My friend was right. Being an overthinker or, in simple terms, a worrier is not particularly healthy. But the intelligent worrier will use her logical powers to construct personal coping mechanisms to take the sting out of that sense of doom and dread that lurks within. I am a confirmed hypochondriac, I tell myself, so I probably haven’t really got that dreaded disease. Right?

More broadly, I try to channel my natural pessimism away from the personal and into the cultural and cosmic spheres. It’s the personal that counts above all. Personal optimism is all-important, for social confidence, for coping, for staying strong.

Forget about happiness. We’re not in that kind of world. The trick is to recognize the nature of our predicament but to stay upbeat. Like Brandon Flowers’ Mr. Brightside, for instance.

Or (to take a more serious example) like Friedrich Nietzsche. Before a horrible disease consumed his brain, that is.

NOTES

  1. I am not denying the existence of happy marriages and long-term relationships. But most of my own observations and experiences – coupled with my literary education – predispose me to see them as the exception rather than the rule.
  2. In order to avoid unnecessary stress and worry, airline pilots follow a very similar logic to mine with respect to their aircraft. They are not interested in the mechanical side of things; engineers and technicians deal with that. They keep their focus on the instrument panel. If there are no flashing red lights, all is well.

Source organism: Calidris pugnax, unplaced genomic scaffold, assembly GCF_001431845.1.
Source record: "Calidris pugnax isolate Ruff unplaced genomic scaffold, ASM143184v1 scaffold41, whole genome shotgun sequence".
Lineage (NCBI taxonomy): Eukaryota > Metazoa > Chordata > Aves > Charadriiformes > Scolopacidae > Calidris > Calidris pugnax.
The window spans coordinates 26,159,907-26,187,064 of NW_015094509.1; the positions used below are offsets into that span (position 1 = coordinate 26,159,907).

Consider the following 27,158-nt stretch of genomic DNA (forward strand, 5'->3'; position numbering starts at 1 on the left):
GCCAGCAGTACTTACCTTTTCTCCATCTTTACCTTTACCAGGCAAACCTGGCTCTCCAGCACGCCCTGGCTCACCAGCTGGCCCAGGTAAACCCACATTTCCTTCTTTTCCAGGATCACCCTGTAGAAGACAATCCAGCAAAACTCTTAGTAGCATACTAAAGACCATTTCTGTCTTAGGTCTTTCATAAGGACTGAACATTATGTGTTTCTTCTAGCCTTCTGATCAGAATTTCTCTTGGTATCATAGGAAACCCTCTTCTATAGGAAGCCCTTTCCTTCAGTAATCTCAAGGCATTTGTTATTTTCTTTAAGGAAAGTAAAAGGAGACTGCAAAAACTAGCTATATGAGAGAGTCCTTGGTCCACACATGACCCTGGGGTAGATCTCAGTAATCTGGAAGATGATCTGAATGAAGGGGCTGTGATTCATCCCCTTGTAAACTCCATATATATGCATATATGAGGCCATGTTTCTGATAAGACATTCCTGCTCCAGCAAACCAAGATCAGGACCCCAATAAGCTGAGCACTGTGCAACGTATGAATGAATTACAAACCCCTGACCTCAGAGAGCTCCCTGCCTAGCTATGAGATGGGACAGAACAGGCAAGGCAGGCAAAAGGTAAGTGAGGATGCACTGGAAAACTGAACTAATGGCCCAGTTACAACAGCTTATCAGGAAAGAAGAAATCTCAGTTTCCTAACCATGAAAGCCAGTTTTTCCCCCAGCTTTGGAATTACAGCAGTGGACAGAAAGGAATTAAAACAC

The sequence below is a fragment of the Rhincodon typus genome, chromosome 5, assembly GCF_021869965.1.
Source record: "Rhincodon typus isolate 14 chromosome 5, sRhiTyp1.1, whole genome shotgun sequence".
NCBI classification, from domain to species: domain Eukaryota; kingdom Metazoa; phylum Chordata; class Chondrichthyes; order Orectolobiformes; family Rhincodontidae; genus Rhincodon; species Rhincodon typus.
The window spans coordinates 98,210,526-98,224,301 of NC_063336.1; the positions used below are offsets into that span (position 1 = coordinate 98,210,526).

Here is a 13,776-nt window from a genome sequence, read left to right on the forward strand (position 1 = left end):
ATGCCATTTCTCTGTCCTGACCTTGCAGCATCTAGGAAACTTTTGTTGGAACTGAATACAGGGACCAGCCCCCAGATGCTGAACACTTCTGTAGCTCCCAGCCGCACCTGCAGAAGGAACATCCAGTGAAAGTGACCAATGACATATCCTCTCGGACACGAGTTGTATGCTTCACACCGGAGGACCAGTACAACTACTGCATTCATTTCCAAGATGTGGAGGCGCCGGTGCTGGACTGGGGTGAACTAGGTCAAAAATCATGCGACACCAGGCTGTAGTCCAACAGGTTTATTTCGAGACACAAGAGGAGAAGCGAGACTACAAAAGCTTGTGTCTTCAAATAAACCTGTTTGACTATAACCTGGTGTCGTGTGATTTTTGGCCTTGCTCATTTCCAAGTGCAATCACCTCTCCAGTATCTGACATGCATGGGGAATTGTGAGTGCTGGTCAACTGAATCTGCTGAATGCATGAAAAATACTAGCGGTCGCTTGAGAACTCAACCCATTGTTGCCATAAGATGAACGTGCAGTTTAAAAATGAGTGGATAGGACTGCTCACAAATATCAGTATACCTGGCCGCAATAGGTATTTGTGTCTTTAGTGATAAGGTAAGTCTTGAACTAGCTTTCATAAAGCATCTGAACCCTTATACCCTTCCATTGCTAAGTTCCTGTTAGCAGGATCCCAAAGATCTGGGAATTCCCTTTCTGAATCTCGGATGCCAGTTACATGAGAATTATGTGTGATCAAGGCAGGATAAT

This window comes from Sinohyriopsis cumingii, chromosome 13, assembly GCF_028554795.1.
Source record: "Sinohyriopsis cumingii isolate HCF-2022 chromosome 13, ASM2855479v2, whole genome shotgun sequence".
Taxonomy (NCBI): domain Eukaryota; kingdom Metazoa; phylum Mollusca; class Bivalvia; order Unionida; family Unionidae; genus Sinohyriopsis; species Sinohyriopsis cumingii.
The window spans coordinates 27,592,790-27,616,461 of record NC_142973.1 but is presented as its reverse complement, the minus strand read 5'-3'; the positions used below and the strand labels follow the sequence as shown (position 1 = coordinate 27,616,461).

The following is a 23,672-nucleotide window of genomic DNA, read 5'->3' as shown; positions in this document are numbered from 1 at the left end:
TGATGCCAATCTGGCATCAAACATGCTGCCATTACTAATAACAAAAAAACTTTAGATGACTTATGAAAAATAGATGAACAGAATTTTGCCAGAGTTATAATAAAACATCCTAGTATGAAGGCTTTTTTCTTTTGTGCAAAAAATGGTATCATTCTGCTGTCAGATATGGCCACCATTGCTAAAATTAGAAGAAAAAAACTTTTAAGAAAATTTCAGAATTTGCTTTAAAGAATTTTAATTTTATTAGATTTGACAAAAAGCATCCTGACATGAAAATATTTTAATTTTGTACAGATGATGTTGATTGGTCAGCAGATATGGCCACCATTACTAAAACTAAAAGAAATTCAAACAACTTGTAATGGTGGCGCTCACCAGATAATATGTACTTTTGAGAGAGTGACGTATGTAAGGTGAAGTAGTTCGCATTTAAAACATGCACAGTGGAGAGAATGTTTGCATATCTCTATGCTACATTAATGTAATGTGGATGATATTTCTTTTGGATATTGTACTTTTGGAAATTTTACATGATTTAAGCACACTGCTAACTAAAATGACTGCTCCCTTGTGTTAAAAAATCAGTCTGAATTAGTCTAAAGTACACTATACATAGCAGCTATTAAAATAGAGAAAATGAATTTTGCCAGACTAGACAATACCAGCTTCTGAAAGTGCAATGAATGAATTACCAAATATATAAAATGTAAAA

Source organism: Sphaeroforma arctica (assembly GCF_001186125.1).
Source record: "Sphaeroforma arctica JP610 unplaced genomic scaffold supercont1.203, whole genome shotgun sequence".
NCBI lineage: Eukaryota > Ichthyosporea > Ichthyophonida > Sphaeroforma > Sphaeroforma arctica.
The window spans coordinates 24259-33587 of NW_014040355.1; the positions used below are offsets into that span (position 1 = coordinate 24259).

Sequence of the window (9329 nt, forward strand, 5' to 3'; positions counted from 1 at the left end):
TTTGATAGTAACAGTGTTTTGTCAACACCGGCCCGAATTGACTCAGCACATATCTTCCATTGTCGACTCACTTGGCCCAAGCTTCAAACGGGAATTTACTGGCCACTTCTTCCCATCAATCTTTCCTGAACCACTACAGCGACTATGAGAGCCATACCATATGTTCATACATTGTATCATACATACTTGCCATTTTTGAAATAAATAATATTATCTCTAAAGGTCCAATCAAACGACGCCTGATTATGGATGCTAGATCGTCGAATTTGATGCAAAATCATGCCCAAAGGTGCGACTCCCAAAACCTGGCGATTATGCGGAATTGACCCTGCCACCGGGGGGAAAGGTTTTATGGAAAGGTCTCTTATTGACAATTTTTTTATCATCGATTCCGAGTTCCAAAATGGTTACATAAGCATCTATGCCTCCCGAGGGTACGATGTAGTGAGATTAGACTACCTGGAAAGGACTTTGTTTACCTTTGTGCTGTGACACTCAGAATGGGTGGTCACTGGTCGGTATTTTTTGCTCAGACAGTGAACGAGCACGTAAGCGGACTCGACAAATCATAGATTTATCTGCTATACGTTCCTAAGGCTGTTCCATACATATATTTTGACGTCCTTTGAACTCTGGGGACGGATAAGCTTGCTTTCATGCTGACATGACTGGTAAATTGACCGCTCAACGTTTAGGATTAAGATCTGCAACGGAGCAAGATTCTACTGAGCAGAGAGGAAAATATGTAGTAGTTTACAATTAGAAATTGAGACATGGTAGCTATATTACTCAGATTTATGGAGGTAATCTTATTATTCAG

3. I am using the term “hypochondria” in its normal English sense rather than in a medical sense. The DSM does not list hypochondria (or hypochondriasis), but does include Illness Anxiety Disorder which, I take it, is what mild, common-or-garden hypochondria becomes if it gets out of control and becomes a medical issue.
  4. “It is a most extraordinary thing, but I never read a patent medicine advertisement without being impelled to the conclusion that I am suffering from the particular disease therein dealt with in its most virulent form. The diagnosis seems in every case to correspond exactly with all the sensations that I have ever felt… I remember going to the British Museum one day to read up the treatment for some slight ailment of which I had a touch — hay fever, I fancy it was. I got down the book, and read all I came to read; and then, in an unthinking moment, I idly turned the leaves, and began to indolently study diseases, generally. I forget which was the first distemper I plunged into — some fearful, devastating scourge, I know — and, before I had glanced half down the list of “premonitory symptoms,” it was borne in upon me that I had fairly got it. I sat for awhile, frozen with horror; and then, in the listlessness of despair, I again turned over the pages. I came to typhoid fever — read the symptoms — discovered that I had typhoid fever, must have had it for months without knowing it — wondered what else I had got; turned up St. Vitus’s Dance — found, as I expected, that I had that too, — began to get interested in my case, and determined to sift it to the bottom, and so started alphabetically — read up ague, and learnt that I was sickening for it, and that the acute stage would commence in about another fortnight. Bright’s disease, I was relieved to find, I had only in a modified form, and, so far as that was concerned, I might live for years. Cholera I had, with severe complications; and diphtheria I seemed to have been born with… I had walked into that reading-room a happy, healthy man. I crawled out a decrepit wreck.”